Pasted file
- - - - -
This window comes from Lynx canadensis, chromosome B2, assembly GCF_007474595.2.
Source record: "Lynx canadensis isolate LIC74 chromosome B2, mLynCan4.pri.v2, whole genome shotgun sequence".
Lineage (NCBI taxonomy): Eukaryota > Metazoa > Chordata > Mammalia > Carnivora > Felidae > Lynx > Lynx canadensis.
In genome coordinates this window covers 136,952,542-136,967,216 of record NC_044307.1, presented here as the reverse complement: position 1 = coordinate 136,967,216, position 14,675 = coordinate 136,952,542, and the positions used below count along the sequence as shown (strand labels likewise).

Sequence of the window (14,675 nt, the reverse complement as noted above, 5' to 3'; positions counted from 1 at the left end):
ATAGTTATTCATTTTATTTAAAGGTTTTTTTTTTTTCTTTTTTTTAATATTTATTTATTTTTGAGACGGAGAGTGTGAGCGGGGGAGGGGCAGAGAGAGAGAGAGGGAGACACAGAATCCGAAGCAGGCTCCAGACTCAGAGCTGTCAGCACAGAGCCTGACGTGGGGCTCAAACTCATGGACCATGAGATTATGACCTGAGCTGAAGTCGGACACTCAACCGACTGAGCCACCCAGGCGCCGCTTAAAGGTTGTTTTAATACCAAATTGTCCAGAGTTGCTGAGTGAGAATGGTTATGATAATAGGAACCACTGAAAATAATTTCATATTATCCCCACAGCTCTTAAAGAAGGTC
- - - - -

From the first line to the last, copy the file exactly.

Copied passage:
This window comes from Lynx canadensis, chromosome B2, assembly GCF_007474595.2.
Source record: "Lynx canadensis isolate LIC74 chromosome B2, mLynCan4.pri.v2, whole genome shotgun sequence".
Lineage (NCBI taxonomy): Eukaryota > Metazoa > Chordata > Mammalia > Carnivora > Felidae > Lynx > Lynx canadensis.
In genome coordinates this window covers 136,952,542-136,967,216 of record NC_044307.1, presented here as the reverse complement: position 1 = coordinate 136,967,216, position 14,675 = coordinate 136,952,542, and the positions used below count along the sequence as shown (strand labels likewise).

Sequence of the window (14,675 nt, the reverse complement as noted above, 5' to 3'; positions counted from 1 at the left end):
ATAGTTATTCATTTTATTTAAAGGTTTTTTTTTTTTCTTTTTTTTAATATTTATTTATTTTTGAGACGGAGAGTGTGAGCGGGGGAGGGGCAGAGAGAGAGAGAGGGAGACACAGAATCCGAAGCAGGCTCCAGACTCAGAGCTGTCAGCACAGAGCCTGACGTGGGGCTCAAACTCATGGACCATGAGATTATGACCTGAGCTGAAGTCGGACACTCAACCGACTGAGCCACCCAGGCGCCGCTTAAAGGTTGTTTTAATACCAAATTGTCCAGAGTTGCTGAGTGAGAATGGTTATGATAATAGGAACCACTGAAAATAATTTCATATTATCCCCACAGCTCTTAAAGAAGGTC